Dhamma remain only for five hundred years

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Dhamma remain only for five hundred years

Postby VictoryInTruth » Thu Jun 16, 2011 10:33 pm

I am reading a book called ¨The Buddha and His Teachings¨...on page 155 of the book it states that the Buddha said the following:

"If, Ananda, women had not received permission to renounce the world and enter the homeless state under the doctrine and discipline proclaimed by the Tathagata, the Holy Life would have lasted long and the Sublime Dhamma would have survived for thousand years. But since women have entered this homeless state, the Holy Life would not last long and the Sublime Dhamma would now remain only for five hundred years.

"Just as, Ananda, houses in which there are many women and but few men are easily violated by burglars, even so, under whatsoever doctrine and discipline women are permitted to renounce the world and enter the homeless state, that Holy Life will not last long."


Why did the Buddha look so negatively on women and blame them as the cause for the Dhamma lasting only 500 years? It seems like he did not have that high of a view of women in the religious life and some 2,500 years later his words on the Dhamma lasting only 500 years has pretty much been proven wrong.

As a woman this makes it seem like there is something wrong with us as we are being made out to be the primary cause for the disappearance of the Dhamma. What are the thoughts of others on this?

:namaste:
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Re: Dhamma remain only for five hundred years

Postby Jhana4 » Thu Jun 16, 2011 10:45 pm

VictoryInTruth wrote:Why did the Buddha look so negatively on women and blame them as the cause for the Dhamma lasting only 500 years? It seems like he did not have that high of a view of women in the religious life and some 2,500 years later his words on the Dhamma lasting only 500 years has pretty much been proven wrong.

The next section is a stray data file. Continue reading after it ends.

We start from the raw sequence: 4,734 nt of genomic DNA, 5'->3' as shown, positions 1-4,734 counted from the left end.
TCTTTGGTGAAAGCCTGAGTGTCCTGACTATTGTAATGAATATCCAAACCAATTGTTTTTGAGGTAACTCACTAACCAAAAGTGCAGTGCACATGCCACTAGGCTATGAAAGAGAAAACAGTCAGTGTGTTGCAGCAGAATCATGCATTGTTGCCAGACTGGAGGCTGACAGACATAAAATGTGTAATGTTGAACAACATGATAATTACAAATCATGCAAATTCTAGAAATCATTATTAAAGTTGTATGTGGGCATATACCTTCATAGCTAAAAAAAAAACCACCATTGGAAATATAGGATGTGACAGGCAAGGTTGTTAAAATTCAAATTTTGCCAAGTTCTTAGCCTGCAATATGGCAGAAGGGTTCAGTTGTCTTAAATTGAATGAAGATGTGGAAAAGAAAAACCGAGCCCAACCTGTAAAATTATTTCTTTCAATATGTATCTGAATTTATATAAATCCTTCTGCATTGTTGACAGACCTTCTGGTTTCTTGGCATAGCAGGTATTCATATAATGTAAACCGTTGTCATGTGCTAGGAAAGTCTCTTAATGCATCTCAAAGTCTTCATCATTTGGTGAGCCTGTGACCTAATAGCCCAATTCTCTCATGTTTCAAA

As a woman this makes it seem like there is something wrong with us as we are being made out to be the primary cause for the disappearance of the Dhamma. What are the thoughts of others on this?



Those may not have been his words.

He did ordain women and he didn't have to. That is a potential contradiction to those being his words. I've found passages here and there which don't seem to fit with the main body of teachings and at the same time seem self serving to the institution of Buddhism/the monks or the cultures around them. I never believed that the Bible was free from mistakes or intentional alterations. I don't believe it for Buddhism either.
In reading the scriptures, there are two kinds of mistakes:
One mistake is to cling to the literal text and miss the inner principles.
The second mistake is to recognize the principles but not apply them to your own mind, so that you waste time and just make them into causes of entanglement.
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Re: Dhamma remain only for five hundred years

Postby Modus.Ponens » Thu Jun 16, 2011 11:46 pm

An interesting article about this is here:

http://www.buddhanet.net/budsas/ebud/ebsut067.htm